It is also by its focus on the life around a gallery that the exhibition conveys some of its most vivid histories. Most pertinently, Lutz Bacher’s Closed Circuit sits as a haunting but poetic portrait of Hearn’s last year as she underwent cancer treatment. In 1997, the artist installed a CCTV camera over Hearn’s desk, with the live-feed displayed in the hallway of the gallery. In the 40-minute montage included in the present exhibition, we see Hearn writing, talking, reading and speaking on the phone before the slowly accelerating footage begins to bleach out entirely due to the accidental repositioning of a desk lamp. After Hearn’s death in 2000, de Land continued for a while to run her gallery by merging it with his own under the moniker ‘American Fine Arts, Co. – Colin de Land Fine Art at PHAG, Inc.’ Ever the corporate simulator, de Land extended Hearn’s stoic professionalism beyond her death, continuing to support her artists and increasingly fusing their critical trajectories.
While romanticisation is an ever-present risk in articulating such histories through the lens of the personal, from the point of view of today it is the idiosyncratic operations of Hearn and de Land – not the cult of their personalities – that qualify as the material for the writing of art and exhibition near-histories. Balancing finely between these, ‘The Conditions of Being Art’ is a contribution to an understanding of, as Green articulated in her press release for ‘Taste Venue’, ‘the function of the gallery … what it has been, fissures in that structure and what it can become’9 – as well as a bold exploration of how one might remember such a function in the space of a museum.
‘The Conditions of Being Art: Pat Hearn Gallery & American Fine Arts, Co. (1983–2004)’, is on display at the Hessel Museum of Art until 14 December 2018.
I am thinking, for example, about the remarkable book on Seth Siegelaub by Alexander Alberro (Conceptual Art and the Politics of Publicity, Cambridge, Mass: MIT Press, 2003) and, equally remarkable while offering a broader context, Sophie Richards’s Unconcealed, The International Network of Conceptual Artists, 1967–77: Dealers, Exhibitions and Public Collections (London: Ridinghouse, 2009). More recent is Francine Prose’s biography of Peggy Guggenheim (Peggy Guggenheim: The Shock of the Modern, New Haven: Yale University Press, 2015).↑
See Ann E. Butler, ‘History Remains’, in Lia Gangitano, Jeannine Tang and Ann Butler (ed.), The Conditions of Being Art: Pat Hearn Gallery & American Fine Arts, Co., New York: Center for Curatorial Studies, Bard College and Dancing Foxes Press, 2018, pp.259–69.↑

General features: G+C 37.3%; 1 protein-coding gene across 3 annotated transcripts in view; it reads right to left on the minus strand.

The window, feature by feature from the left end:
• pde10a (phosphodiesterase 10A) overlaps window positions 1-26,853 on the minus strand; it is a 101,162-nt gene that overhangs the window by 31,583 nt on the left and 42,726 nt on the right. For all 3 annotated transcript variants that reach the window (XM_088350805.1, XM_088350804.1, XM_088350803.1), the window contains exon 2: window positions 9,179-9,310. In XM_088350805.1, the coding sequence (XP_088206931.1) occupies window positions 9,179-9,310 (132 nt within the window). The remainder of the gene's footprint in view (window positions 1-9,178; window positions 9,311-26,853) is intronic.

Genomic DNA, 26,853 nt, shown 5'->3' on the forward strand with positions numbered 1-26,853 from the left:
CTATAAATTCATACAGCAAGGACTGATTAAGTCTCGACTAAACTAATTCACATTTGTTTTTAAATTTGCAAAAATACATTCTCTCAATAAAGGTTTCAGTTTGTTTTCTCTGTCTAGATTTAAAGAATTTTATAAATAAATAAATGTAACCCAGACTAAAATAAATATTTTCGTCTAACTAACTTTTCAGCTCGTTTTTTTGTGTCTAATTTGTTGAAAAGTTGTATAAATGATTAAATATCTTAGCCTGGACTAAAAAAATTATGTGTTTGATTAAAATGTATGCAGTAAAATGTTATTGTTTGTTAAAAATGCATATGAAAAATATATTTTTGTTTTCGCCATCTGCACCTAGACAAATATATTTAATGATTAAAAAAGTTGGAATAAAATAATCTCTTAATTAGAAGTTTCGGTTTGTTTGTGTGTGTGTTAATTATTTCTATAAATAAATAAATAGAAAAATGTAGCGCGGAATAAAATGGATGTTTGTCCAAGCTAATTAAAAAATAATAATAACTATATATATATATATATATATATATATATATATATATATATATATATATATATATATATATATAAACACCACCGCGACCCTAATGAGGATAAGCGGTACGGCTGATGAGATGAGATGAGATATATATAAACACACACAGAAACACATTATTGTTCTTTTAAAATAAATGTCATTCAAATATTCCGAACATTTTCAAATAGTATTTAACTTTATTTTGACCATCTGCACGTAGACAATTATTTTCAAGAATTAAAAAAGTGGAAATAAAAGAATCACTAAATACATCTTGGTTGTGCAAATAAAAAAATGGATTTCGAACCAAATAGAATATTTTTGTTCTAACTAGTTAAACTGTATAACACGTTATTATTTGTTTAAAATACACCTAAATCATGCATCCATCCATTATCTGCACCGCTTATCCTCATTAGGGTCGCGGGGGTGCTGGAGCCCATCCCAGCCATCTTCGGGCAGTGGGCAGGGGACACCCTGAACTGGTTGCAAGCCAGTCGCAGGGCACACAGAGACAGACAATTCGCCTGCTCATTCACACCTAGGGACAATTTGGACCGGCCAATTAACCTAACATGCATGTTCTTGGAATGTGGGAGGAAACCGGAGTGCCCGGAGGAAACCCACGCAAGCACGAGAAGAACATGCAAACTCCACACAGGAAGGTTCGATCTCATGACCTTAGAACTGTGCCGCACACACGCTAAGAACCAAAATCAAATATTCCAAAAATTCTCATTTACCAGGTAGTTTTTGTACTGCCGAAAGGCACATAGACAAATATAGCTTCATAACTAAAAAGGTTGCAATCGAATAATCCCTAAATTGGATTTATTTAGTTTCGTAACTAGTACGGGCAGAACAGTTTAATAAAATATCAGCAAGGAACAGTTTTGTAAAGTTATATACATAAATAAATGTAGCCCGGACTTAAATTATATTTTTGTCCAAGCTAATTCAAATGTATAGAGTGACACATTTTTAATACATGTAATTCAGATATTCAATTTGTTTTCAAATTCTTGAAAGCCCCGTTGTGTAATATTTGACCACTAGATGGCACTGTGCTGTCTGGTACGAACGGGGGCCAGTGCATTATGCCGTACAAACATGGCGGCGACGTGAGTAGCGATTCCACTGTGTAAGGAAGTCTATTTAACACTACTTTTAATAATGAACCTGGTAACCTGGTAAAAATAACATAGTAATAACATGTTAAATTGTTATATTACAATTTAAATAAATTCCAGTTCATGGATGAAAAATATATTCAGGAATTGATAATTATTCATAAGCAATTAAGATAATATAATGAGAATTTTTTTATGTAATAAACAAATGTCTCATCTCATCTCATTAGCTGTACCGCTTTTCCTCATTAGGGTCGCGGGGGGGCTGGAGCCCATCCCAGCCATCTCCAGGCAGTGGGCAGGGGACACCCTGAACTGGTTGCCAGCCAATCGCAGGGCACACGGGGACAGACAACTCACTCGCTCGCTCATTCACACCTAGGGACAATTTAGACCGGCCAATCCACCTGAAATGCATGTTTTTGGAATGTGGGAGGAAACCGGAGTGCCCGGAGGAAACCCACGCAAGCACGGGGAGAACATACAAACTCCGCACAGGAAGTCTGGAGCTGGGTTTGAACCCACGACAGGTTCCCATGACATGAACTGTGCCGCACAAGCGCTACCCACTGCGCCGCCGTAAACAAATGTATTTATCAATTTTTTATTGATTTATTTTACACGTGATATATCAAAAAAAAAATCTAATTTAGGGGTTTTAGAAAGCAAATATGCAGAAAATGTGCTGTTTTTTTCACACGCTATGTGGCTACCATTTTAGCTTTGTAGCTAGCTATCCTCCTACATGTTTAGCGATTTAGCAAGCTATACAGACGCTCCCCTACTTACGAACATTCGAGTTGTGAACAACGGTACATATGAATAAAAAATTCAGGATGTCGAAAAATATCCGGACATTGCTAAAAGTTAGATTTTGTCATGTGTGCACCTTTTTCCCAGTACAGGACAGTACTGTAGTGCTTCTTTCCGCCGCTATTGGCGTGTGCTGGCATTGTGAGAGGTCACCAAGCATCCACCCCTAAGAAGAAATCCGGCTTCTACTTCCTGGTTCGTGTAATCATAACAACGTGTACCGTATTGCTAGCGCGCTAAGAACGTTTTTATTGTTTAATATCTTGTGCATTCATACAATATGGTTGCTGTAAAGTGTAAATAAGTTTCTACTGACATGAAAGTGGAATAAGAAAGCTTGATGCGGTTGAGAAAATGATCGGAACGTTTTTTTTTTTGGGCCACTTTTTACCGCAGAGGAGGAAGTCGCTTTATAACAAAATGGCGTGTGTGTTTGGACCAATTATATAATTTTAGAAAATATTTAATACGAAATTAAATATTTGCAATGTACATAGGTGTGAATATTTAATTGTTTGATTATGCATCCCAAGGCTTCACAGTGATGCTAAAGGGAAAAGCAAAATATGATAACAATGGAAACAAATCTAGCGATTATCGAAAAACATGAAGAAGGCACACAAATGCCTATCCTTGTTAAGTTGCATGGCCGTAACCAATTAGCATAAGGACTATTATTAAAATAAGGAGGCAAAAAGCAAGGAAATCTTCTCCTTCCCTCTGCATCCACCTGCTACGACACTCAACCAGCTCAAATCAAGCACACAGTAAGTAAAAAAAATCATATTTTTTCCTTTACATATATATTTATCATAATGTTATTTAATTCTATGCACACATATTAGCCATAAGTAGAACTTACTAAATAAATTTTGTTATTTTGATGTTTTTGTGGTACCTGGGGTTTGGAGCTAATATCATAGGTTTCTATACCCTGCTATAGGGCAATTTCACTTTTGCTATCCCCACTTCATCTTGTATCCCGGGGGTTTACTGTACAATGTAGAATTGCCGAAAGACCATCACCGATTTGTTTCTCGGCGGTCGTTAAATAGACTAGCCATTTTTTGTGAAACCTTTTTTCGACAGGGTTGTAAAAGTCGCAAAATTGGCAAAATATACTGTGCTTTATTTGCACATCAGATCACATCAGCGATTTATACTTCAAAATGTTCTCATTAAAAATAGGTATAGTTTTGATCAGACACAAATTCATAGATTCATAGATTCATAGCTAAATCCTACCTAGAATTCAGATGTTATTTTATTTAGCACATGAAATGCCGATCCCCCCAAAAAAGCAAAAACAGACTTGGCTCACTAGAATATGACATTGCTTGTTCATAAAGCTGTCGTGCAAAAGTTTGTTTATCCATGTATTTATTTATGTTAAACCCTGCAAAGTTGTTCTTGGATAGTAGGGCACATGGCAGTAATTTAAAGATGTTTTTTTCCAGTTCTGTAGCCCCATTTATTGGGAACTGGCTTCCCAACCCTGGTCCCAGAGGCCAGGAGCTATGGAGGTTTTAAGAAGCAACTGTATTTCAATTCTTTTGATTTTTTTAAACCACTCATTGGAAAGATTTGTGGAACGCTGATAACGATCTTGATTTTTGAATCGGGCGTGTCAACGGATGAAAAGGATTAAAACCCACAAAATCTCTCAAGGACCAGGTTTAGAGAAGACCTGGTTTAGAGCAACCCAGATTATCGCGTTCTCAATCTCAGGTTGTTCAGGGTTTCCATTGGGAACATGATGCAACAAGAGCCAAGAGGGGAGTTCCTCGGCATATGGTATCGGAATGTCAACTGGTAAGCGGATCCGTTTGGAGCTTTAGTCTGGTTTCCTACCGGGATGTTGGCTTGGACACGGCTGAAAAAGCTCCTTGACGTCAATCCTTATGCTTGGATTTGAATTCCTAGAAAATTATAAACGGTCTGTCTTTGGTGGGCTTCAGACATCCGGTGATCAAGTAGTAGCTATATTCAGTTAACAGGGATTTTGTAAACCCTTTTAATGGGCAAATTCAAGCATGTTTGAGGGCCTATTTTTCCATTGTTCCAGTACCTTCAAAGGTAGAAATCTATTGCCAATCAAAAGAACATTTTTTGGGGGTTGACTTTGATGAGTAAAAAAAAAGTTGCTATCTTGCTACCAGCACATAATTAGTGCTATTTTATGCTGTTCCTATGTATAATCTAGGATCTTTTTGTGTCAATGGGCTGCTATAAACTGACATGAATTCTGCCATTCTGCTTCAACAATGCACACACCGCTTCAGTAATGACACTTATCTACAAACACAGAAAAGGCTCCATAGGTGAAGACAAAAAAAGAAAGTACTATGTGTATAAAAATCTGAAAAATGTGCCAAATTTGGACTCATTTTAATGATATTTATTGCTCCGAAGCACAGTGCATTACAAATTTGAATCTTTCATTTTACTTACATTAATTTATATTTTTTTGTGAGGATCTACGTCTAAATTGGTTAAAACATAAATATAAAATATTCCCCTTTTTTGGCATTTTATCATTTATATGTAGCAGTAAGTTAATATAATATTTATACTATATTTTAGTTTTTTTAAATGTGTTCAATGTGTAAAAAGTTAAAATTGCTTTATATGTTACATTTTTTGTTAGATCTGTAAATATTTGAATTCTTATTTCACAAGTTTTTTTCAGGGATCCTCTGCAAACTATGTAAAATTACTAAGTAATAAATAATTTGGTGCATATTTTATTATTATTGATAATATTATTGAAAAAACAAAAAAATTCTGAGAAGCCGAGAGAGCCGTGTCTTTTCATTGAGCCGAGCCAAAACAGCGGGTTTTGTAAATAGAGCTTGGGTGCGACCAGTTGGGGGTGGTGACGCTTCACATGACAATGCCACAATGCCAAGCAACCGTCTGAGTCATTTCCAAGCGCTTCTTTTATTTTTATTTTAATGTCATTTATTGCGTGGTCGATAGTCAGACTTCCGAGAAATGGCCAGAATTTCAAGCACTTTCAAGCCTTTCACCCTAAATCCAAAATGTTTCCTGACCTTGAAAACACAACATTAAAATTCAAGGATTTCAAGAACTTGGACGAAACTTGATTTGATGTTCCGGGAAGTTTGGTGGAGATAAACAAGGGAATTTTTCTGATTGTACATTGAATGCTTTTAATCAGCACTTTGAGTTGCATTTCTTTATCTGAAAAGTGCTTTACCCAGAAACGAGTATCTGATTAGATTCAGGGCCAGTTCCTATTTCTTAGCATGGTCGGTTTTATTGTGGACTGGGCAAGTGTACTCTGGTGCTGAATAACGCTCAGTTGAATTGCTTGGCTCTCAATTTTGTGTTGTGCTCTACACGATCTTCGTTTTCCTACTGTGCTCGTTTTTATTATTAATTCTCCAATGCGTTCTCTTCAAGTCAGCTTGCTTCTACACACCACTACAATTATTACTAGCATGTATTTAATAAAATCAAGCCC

His 1993 exhibition ‘Cop Sculpture’, in collaboration with Ted Byfield, unfolded across both AFA and Pat Hearn Gallery. See Jennifer King, ‘The Image Makers on Wooster Street’, in L. Gangitano, J. Tang and A. Butler (ed.), The Conditions of Being Art, op. cit., pp.141–55.↑
Green had since 1991 been developing Pratt’s theories of cultural hybridity as a critical methodological paradigm for working, when a residency in Lisbon had led her to travel to Ceuta in Morocco to map the colonial traces of Portugal’s former empire. In Green’s work, however, the contact zone exceeds the strictly racial to encompass a multiplicity of encounters between cultural languages, sub-cultures, social classes and disciplines, and their implicit hierarchies of power (economic, social, aesthetic). Her ongoing thinking in around the potentialities of the contact zone manifested in the staging of a large symposium ‘Negotiations in the Contact Zone’ at the Drawing Center in New York, which coincided with the closing of ‘Taste Venue’ in April 1994.↑
Cited in Gangitano, ‘We Dream’, in L. Gangitano, J. Tang and A. Butler (ed.), The Conditions of Being Art, op. cit., p.177.↑
For Mark Morrisroe’s posthumous retrospective exhibition of sexually explicit photography, Hearn designed an elegant full-colour foldout brochure but presented it alongside an anarchistic double designed by Tabboo! – a cheap, single-sheet flyer daubed with photocopied images and thickly brished lettering announcing “it’s the MARK MORRISOE RETROSPECTIVE. PHOTOGRAPHS!” Similarly, the announcement card for Collins & Milazzo’s curated exhibition at AFA (October 1986) playfully emphasised the self-stylisation of the then-trendy curator duo.↑
Scher’s 1991 work I’ll be Gentle mounted a surveillance lens similar to those used by the FBI at the time, shrouded by a red frond, in the gallery stairwell; she would later set up an everyday video surveillance system at AFA across the street.↑
I borrow this term from James Meyer, who has outlined an approach to site-specificity that involves not only a material but a social, economic and ideological examination of art’s changing ‘place’ in society. See James Meyer, ‘The Functional Site; or, The Transformation of Site Specificity’, in Erike Suderburg (ed.), Space, Site, Intervention: Situating Installation Art (Minneapolis: University of Minnesota Press, 2000), p.25. Notably, Meyer curated the group show ‘What Happened to Institutional Critique?’ at American Fine Arts in 1993, which drew together many of Hearn’s and de Land’s artists.↑
Renée Green, press release for ‘Taste Venue’, Colin de Land, American Fine Arts, Co., and Pat Hearn Gallery Archives, MSS.008, Series II.A, Box 101, Folder 1969, Center for Curatorial Studies, Bard College.↑